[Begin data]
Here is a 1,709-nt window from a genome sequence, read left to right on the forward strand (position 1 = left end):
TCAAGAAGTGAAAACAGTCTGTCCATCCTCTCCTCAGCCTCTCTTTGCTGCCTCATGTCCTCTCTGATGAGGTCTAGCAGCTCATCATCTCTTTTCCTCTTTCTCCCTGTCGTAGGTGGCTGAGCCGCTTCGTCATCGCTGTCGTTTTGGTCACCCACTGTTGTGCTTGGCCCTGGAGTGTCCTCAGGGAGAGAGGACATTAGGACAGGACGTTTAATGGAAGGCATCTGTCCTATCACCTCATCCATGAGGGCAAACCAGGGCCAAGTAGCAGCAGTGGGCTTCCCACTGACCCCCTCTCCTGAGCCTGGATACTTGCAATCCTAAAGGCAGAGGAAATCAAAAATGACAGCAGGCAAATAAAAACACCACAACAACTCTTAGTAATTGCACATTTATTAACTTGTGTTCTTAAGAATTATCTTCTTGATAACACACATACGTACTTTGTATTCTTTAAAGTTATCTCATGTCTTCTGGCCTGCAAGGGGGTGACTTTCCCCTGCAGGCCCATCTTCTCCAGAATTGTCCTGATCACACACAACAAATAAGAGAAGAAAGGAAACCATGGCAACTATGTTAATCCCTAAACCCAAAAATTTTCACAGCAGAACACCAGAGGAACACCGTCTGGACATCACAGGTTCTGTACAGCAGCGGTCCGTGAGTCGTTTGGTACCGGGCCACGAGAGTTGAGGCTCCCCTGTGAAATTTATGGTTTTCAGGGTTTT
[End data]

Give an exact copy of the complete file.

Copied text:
Here is a 1,709-nt window from a genome sequence, read left to right on the forward strand (position 1 = left end):
TCAAGAAGTGAAAACAGTCTGTCCATCCTCTCCTCAGCCTCTCTTTGCTGCCTCATGTCCTCTCTGATGAGGTCTAGCAGCTCATCATCTCTTTTCCTCTTTCTCCCTGTCGTAGGTGGCTGAGCCGCTTCGTCATCGCTGTCGTTTTGGTCACCCACTGTTGTGCTTGGCCCTGGAGTGTCCTCAGGGAGAGAGGACATTAGGACAGGACGTTTAATGGAAGGCATCTGTCCTATCACCTCATCCATGAGGGCAAACCAGGGCCAAGTAGCAGCAGTGGGCTTCCCACTGACCCCCTCTCCTGAGCCTGGATACTTGCAATCCTAAAGGCAGAGGAAATCAAAAATGACAGCAGGCAAATAAAAACACCACAACAACTCTTAGTAATTGCACATTTATTAACTTGTGTTCTTAAGAATTATCTTCTTGATAACACACATACGTACTTTGTATTCTTTAAAGTTATCTCATGTCTTCTGGCCTGCAAGGGGGTGACTTTCCCCTGCAGGCCCATCTTCTCCAGAATTGTCCTGATCACACACAACAAATAAGAGAAGAAAGGAAACCATGGCAACTATGTTAATCCCTAAACCCAAAAATTTTCACAGCAGAACACCAGAGGAACACCGTCTGGACATCACAGGTTCTGTACAGCAGCGGTCCGTGAGTCGTTTGGTACCGGGCCACGAGAGTTGAGGCTCCCCTGTGAAATTTATGGTTTTCAGGGTTTT